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Write About This LifeI let a squirt of Purell cover my palms. I punch in the code to open the locked ward door and let myself in. An aide is loudly calling bingo numbers, competing with the din of the Boston Philharmonic on the television. Of the eleven people in the room, only one is even looking at her bingo card.
One Morning in MaineThe L.L. Bean catalog arrives in early June, in an avalanche of hospital bills, condolence cards, and COVID-19 reopening announcements from Red Lobster and the Pinch a Penny pool supply store that proclaim, Jeffrey, we want you back!
Thin PlaceWe’ve entered the thin place again, where the veil between the worlds of the living and the dead feels as if we could rip it open with a breath. We make altars to our beloved dead, arranging flowers and symbols around their fading photographs.
I Am Al’s Lymphoma"You could just call me Cancer, but you’re better off not calling me at all, and hoping that I never call you."
Let’s Say"Let’s say the medical examiner rules the cause of death 'undetermined.' There’s not enough information to say exactly what happened, except that he fell."
The OddityLet’s say I was twelve, though thirteen or ten is just as likely. Our class waded across a dark shed in Wisconsin, past spotlit jars and a hand-carved sign: Nature’s Oddities. I remember little else of the field trip, but the pig travels with me, pickled and intact. Let’s say its four eyes were open, though of course they would have been closed.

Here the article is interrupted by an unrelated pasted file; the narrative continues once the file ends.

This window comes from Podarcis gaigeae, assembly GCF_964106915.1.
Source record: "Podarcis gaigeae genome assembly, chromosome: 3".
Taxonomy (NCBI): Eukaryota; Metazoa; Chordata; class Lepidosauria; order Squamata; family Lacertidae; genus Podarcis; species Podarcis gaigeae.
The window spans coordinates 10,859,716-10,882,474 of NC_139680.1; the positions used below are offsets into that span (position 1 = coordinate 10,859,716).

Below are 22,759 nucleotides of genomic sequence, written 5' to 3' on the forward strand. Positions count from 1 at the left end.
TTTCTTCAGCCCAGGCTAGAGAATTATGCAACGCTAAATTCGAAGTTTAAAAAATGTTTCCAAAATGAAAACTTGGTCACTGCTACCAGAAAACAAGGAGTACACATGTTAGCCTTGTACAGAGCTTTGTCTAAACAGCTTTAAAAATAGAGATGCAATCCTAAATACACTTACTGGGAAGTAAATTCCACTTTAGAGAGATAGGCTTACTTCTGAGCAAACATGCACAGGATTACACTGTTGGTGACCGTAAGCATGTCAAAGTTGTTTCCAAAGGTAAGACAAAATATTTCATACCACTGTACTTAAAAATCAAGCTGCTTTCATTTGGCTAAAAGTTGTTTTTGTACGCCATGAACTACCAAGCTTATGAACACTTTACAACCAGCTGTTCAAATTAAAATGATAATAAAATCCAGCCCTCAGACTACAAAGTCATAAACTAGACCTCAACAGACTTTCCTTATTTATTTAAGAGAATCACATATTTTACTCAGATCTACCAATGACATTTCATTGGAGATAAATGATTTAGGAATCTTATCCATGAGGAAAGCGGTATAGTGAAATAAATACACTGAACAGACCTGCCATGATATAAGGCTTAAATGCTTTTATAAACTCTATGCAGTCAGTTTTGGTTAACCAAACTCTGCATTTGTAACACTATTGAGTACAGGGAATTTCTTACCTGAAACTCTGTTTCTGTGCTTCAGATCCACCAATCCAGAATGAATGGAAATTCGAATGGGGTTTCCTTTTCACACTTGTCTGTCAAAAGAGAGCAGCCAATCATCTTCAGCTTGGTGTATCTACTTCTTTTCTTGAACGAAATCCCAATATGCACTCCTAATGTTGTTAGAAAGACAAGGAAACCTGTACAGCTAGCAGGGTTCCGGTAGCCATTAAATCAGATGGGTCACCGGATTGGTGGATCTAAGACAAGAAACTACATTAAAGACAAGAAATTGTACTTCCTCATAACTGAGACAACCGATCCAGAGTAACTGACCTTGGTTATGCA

Sisters Making DinnerThis party’s over, my sister says her patient said. Then my sister lifts her chin and says, Where is the fresh mozzarella? This was right before she died. The patient, not my sister.
Nashville: March 3, 2020The night of the tornado, I let you sleep. I let you stay caught in restless dreams beneath the thin blankets, the taut shape of your body like the land beneath a dusting of snow.
The State FairFour teenage girls lived at the group home where I worked in my twenties. They went to public school, made friends, and sometimes did typical teenage things like go to prom or try out for the tennis team.
ServingThere were warnings. There were no warnings. Slipping into my black boots and olive flight suit, braiding my hair, pressing my name tag on my breast, zipping my B-4 bag, kissing Cowboy goodbye, I was leaving.